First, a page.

Potentially dangerous gaps in New Zealand's company registration system have been revealed as an investigation continues into the North Korean arms seized from a plane hired by an Auckland company.
International agencies are concerned that shell companies, with no apparent trading purpose, are being used to launder money and finance terrorism.
Would-be Seychelles actor and model Stella Port-Louis is a director of 338 New Zealand companies, all based at level five, 369 Queen St, Auckland.
The address, in the Salvation Army's headquarters building, is what is known as a virtual office.
The companies are all owned by New Zealand registered company Vicam, which also owns SP Trading Ltd, which chartered the plane that was seized with the weapons.
The OECD's Financial Action Task Force warned the Government in an October report that "a number of essential gaps" existed here, particularly in knowing whether real people were behind companies.
Duty minister Judith Collins was guarded in her response yesterday. "There are rational and legitimate reasons for shelf companies to be able to be registered," she said. "The alleged activity could be an ongoing matter for police and we do not usually comment."
On December 12, Thai police seized a Georgia cargo plane carrying 35 tons of explosives and weapons from North Korea to what is believed to be Iran.
Owner Air West said it believed the cargo was oil drilling equipment.
It said the plane was chartered by SP Trading, owned by Vicam (Auckland), both of the Queen St address.
Searches reveal Vicam is the only shareholder of at least 1089 registered New Zealand companies. Company registration documents show no stated trading function for any of them.
Vicam is owned by Vanuatu's GT Group Ltd, controlled by New Zealander Geoffrey Taylor and sons Ian and Michael.
Ian Taylor refused to comment yesterday but a GT Group statement said SP was incorporated "at the request of one of our professional clients based in the United Kingdom".
It had met "the due diligence requirements in place with regard to identification of the beneficial owner".
SP's director is Lu Zhang, who is listed as director of 75 other Vicam companies. No residential address is given.
International trading in arms and United Nations sanction breaking are illegal in New Zealand.
Police National Headquarters said the Foreign Affairs Ministry was the lead agency investigating and it would not comment.
Ms Port-Louis' name is on hundreds of online registrations made via GT Group's offices in Queen St. She has a Facebook page and also appears on African star website pages.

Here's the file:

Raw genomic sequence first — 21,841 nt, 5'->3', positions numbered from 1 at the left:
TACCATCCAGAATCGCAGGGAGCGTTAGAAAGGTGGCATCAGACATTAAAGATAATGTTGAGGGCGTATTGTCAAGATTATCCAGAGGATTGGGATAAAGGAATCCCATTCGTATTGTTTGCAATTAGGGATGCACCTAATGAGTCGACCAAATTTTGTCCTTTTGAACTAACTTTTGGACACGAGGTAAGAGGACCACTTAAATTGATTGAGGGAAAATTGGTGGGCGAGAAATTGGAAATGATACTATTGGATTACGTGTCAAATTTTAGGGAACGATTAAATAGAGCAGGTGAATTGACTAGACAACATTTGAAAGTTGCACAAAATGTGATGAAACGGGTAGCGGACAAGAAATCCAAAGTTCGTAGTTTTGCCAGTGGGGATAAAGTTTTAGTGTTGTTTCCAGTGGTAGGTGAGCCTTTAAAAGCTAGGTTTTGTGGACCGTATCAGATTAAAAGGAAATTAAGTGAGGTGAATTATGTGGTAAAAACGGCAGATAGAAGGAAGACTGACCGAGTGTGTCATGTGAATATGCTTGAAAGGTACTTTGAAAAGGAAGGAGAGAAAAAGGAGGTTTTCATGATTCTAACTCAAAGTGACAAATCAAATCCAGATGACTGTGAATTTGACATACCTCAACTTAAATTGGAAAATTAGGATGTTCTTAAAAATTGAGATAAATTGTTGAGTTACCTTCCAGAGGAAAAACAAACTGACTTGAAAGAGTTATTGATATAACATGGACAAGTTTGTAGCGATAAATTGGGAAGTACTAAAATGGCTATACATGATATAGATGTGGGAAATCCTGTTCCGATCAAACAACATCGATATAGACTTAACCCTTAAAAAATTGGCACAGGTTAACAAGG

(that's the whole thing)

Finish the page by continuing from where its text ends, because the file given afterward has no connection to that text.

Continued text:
Her Facebook's only web-link goes to Lotus Holding Company Ltd, a Seychelles group "providing assistance to numerous private, corporate and institutional clients".
It provides a list of "ready-made companies" including 27 New Zealand listings available for an annual fee of 900 (NZ$1762). They are all at the 369 Queen St address.
Some have a different director, Agnes Jouaneau, who heads dozens of companies here. She looks like a young office worker on her Facebook. Ms Jouaneau directs companies owned by Batavia (NZ) Ltd, whose director is Ms Port-Louis.
Ms Port-Louis' credentials have also been questioned in the US. In 2007, USA Today reported that she was the sole publicly listed officer for nearly 100 firms incorporated in Wyoming.
JoLyn Jordan, an official of Registered Agency Services, a firm that filed incorporations, said she believed Ms Port-Louis was a nominee. "I don't know who she is, or if she's for real," she told USA Today.
Barron's,a Wall Street Journal-owned weekly investment magazine, reports that last year GT used Auckland companies, directed by Ms Port-Louis, to move US$40 million (NZ$55m) through Wachovia Bank to Latvia.
The Financial Action Task Force's report Anti-Money Laundering and Combating the Financing of Terrorism in October cleared New Zealand's banking system but was critical of the company system.
There were no shell banks for money laundering, it said. "However, there is risk that any entity can carry out banking business as a non-bank deposit taker simply by registering the company with the Companies Office and not using the word bank in its name."
New Zealand had no legal requirements for financial institutions to "identify the beneficial owner". "Important elements are not addressed in either law, regulation, or other enforceable means."
- The Dominion Post